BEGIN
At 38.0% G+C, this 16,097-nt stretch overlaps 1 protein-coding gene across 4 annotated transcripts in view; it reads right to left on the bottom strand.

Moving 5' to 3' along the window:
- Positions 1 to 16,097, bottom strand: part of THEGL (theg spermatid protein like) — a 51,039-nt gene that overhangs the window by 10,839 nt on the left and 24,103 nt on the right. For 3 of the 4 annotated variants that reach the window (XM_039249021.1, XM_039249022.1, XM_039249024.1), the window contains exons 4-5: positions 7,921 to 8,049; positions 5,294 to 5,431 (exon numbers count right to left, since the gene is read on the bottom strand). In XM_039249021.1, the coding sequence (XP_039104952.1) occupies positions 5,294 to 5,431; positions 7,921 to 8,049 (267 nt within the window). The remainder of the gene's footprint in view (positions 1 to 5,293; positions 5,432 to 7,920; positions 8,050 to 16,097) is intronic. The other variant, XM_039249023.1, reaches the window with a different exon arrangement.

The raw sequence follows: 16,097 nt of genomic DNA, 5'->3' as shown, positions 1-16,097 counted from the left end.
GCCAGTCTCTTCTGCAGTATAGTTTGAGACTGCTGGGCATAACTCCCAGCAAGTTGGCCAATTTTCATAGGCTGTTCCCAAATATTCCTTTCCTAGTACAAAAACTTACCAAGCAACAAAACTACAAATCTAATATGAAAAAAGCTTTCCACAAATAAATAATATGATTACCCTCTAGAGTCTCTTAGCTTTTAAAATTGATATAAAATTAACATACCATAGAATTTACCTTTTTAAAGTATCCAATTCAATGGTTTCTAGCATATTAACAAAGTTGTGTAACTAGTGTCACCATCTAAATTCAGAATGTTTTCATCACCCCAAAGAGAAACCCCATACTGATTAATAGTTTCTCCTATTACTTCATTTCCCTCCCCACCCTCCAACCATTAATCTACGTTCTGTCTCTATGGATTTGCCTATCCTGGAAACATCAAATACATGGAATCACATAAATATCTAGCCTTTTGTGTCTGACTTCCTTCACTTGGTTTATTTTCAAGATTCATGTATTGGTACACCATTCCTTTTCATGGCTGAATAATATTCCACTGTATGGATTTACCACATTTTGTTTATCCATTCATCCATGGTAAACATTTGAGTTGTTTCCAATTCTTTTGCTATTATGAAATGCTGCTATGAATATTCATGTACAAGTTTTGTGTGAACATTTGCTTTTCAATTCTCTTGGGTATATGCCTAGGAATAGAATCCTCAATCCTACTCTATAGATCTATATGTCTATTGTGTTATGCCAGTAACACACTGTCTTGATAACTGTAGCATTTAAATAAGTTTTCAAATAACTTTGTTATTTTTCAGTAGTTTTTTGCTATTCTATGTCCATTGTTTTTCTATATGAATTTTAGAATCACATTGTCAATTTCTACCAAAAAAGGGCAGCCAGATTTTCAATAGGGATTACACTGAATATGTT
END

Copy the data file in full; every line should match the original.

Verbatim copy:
At 38.0% G+C, this 16,097-nt stretch overlaps 1 protein-coding gene across 4 annotated transcripts in view; it reads right to left on the bottom strand.

Moving 5' to 3' along the window:
- Positions 1 to 16,097, bottom strand: part of THEGL (theg spermatid protein like) — a 51,039-nt gene that overhangs the window by 10,839 nt on the left and 24,103 nt on the right. For 3 of the 4 annotated variants that reach the window (XM_039249021.1, XM_039249022.1, XM_039249024.1), the window contains exons 4-5: positions 7,921 to 8,049; positions 5,294 to 5,431 (exon numbers count right to left, since the gene is read on the bottom strand). In XM_039249021.1, the coding sequence (XP_039104952.1) occupies positions 5,294 to 5,431; positions 7,921 to 8,049 (267 nt within the window). The remainder of the gene's footprint in view (positions 1 to 5,293; positions 5,432 to 7,920; positions 8,050 to 16,097) is intronic. The other variant, XM_039249023.1, reaches the window with a different exon arrangement.

The raw sequence follows: 16,097 nt of genomic DNA, 5'->3' as shown, positions 1-16,097 counted from the left end.
GCCAGTCTCTTCTGCAGTATAGTTTGAGACTGCTGGGCATAACTCCCAGCAAGTTGGCCAATTTTCATAGGCTGTTCCCAAATATTCCTTTCCTAGTACAAAAACTTACCAAGCAACAAAACTACAAATCTAATATGAAAAAAGCTTTCCACAAATAAATAATATGATTACCCTCTAGAGTCTCTTAGCTTTTAAAATTGATATAAAATTAACATACCATAGAATTTACCTTTTTAAAGTATCCAATTCAATGGTTTCTAGCATATTAACAAAGTTGTGTAACTAGTGTCACCATCTAAATTCAGAATGTTTTCATCACCCCAAAGAGAAACCCCATACTGATTAATAGTTTCTCCTATTACTTCATTTCCCTCCCCACCCTCCAACCATTAATCTACGTTCTGTCTCTATGGATTTGCCTATCCTGGAAACATCAAATACATGGAATCACATAAATATCTAGCCTTTTGTGTCTGACTTCCTTCACTTGGTTTATTTTCAAGATTCATGTATTGGTACACCATTCCTTTTCATGGCTGAATAATATTCCACTGTATGGATTTACCACATTTTGTTTATCCATTCATCCATGGTAAACATTTGAGTTGTTTCCAATTCTTTTGCTATTATGAAATGCTGCTATGAATATTCATGTACAAGTTTTGTGTGAACATTTGCTTTTCAATTCTCTTGGGTATATGCCTAGGAATAGAATCCTCAATCCTACTCTATAGATCTATATGTCTATTGTGTTATGCCAGTAACACACTGTCTTGATAACTGTAGCATTTAAATAAGTTTTCAAATAACTTTGTTATTTTTCAGTAGTTTTTTGCTATTCTATGTCCATTGTTTTTCTATATGAATTTTAGAATCACATTGTCAATTTCTACCAAAAAAGGGCAGCCAGATTTTCAATAGGGATTACACTGAATATGTT